Editor's note: The number of people injured in this mass shooting changed and this story now reflects updated information as provided by the Colorado Springs Police Department at 12:47 p.m. Monday.
Editor's note: The Club Q shooting suspect identifies as nonbinary and uses they/them pronouns, according to court documents filed by their defense attorneys. This article has been updated to reflect the proper pronouns.
DENVER – The suspect in the deadly shooting at Club Q in Colorado Springs Saturday night was arrested on 10 counts, including first-degree murder and bias-motivated crime, according to court records.
Though they have yet to be formally charged, Colorado court records show Anderson Lee Aldrich, 22, was arrested for investigation of five counts of first-degree murder after deliberation and five counts of bias-motivated crime—causing bodily injury.
The first five charges are class 1 felonies, while the potential bias-motivated crime charges are class 5 felonies. Court records also show Aldrich is being held without bond in the case.
Aldrich was hospitalized on Sunday after the shooting and their first court date had not been set as of 9 a.m. Monday, according to court records. Records show a judge in the case also ordered the arrest warrant affidavit and application for the arrest warrant to be sealed "until completion of investigation in this case."
Aldrich is accused of carrying out the shooting just before midnight Saturday at the LGBTQ+ nightclub in Colorado Springs, killing five people and injuring 19 others. The Colorado Springs police chief said Sunday Aldrich used a long rifle in the shooting and another weapon was also found at the nightclub.
Police have still not confirmed a motive in the case despite the arrest-only charges. But Club Q called the shooting a “hate attack” and officials said they would treat the investigation as one potentially involving a hate crime.
“We don’t know the motives precisely at this point in time. We’re looking at social media, we’re looking at all those sorts of things," Colorado Springs Mayor John Suthers said Monday morning. "But it certainly has the trappings of a hate crime, there’s no question about it.”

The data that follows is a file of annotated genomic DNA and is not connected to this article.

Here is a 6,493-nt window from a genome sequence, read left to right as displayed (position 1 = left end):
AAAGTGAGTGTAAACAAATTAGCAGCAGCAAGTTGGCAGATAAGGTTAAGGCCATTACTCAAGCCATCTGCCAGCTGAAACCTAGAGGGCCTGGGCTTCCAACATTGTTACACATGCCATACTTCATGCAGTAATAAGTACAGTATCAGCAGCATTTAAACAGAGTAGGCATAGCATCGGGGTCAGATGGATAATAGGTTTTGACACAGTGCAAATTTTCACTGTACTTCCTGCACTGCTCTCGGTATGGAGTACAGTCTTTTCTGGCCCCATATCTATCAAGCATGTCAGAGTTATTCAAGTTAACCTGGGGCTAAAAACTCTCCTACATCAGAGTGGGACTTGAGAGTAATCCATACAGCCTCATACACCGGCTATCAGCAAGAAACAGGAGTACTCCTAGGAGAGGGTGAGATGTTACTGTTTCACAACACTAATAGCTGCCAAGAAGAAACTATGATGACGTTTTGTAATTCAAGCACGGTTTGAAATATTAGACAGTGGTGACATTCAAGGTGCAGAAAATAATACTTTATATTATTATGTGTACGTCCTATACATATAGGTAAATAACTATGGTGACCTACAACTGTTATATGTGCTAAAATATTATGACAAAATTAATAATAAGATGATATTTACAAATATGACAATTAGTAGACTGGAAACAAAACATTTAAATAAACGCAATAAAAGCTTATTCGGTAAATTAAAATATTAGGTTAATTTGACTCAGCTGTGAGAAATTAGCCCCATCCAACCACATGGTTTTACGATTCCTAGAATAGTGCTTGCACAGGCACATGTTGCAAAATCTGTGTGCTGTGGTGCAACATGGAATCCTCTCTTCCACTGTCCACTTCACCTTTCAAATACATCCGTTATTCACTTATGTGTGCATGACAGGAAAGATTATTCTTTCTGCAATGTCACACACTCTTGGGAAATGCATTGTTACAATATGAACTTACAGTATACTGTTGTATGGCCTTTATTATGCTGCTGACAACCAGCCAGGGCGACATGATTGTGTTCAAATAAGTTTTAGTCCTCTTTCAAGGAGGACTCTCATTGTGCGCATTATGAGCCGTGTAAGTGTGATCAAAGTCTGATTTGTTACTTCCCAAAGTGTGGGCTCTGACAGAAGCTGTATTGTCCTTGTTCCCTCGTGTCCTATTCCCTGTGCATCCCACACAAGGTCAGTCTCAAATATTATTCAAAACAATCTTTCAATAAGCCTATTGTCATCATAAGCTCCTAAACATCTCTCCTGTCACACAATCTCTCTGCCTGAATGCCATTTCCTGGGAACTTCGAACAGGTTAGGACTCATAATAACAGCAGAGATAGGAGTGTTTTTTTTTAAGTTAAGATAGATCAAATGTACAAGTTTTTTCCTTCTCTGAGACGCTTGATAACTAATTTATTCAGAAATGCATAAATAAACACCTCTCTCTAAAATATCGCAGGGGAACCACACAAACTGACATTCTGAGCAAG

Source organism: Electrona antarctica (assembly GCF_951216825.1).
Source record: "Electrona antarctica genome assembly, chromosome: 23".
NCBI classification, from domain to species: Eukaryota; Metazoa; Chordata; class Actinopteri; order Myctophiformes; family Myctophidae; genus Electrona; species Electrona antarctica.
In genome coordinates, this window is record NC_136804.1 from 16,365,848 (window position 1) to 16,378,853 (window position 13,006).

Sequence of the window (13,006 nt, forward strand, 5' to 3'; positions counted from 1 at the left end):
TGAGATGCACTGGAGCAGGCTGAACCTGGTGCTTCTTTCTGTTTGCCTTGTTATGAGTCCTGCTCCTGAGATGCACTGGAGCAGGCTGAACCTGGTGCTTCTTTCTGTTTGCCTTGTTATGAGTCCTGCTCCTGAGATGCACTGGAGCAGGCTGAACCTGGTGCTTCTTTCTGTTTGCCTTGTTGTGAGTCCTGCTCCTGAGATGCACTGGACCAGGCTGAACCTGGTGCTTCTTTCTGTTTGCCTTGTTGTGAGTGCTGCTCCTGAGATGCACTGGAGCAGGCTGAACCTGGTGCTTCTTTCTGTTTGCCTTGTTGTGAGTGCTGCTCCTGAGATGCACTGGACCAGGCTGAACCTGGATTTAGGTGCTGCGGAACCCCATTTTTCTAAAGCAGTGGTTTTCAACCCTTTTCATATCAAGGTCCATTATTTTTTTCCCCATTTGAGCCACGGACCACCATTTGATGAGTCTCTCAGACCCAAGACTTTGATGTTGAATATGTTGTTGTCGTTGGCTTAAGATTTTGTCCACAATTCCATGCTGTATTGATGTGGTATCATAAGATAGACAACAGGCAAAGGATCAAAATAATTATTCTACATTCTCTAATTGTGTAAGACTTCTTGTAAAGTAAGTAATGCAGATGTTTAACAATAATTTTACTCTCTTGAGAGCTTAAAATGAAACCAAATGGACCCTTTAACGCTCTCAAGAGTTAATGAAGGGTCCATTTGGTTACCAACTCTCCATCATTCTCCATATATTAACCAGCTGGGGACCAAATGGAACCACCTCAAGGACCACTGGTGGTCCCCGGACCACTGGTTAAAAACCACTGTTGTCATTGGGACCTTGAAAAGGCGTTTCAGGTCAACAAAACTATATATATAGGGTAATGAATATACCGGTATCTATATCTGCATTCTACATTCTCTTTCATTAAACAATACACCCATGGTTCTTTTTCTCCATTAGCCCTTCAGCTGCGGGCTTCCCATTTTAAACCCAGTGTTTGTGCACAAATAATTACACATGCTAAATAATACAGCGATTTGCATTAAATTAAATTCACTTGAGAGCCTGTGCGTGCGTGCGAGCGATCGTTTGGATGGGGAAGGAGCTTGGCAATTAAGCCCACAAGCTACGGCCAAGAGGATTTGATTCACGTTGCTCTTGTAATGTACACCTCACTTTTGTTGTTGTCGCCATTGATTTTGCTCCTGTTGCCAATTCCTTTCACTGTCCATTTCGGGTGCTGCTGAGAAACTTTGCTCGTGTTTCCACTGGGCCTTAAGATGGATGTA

There are also questions about Aldrich’s past that the 4th Judicial District Attorney’s Office has yet to comment on. Last year, they were arrested after making bomb and weapons threats toward their mother in the Lorson Ranch neighborhood. Charges were not filed in that case. The State Court Administrator’s Office said just before noon Sunday that it did not have any “public records” tied to Aldrich in Colorado.
U.S. Attorney for the District of Colorado Cole Finegan said his office would work with the DA’s Office and local law enforcement to be sure the suspect is brought to justice.
“On behalf of the U.S. Attorney’s Office and the Department of Justice, we offer our deepest condolences to the victims and their families and our sorrow for the tragedy that has unfolded here,” Finegan said. “We will work closely with District Attorney Michael Allen, with local law enforcement, Mayor Suthers, and the Colorado Springs community to ensure the person who did this is brought to justice.”
The shooting happened at a haven for the LGBTQ+ community in Colorado Springs, those who frequent Club Q said. The community says they are angry and sad that they feel they were again targeted in a shooting 6 ½ years after the Pulse nightclub shooting in Orlando, Fla.
The FBI is asking anyone with information about the shooting to call 1-800-CALL-FBI and to upload video by clicking here.
Police had originally said they planned to have a news conference before noon Monday but said later Monday morning they would be sending out a news release instead, and potentially having a news conference later in the afternoon. Denver7 plans to stream any updates live and will have the latest on the Club Q shooting on Denver7.com and Denver7+.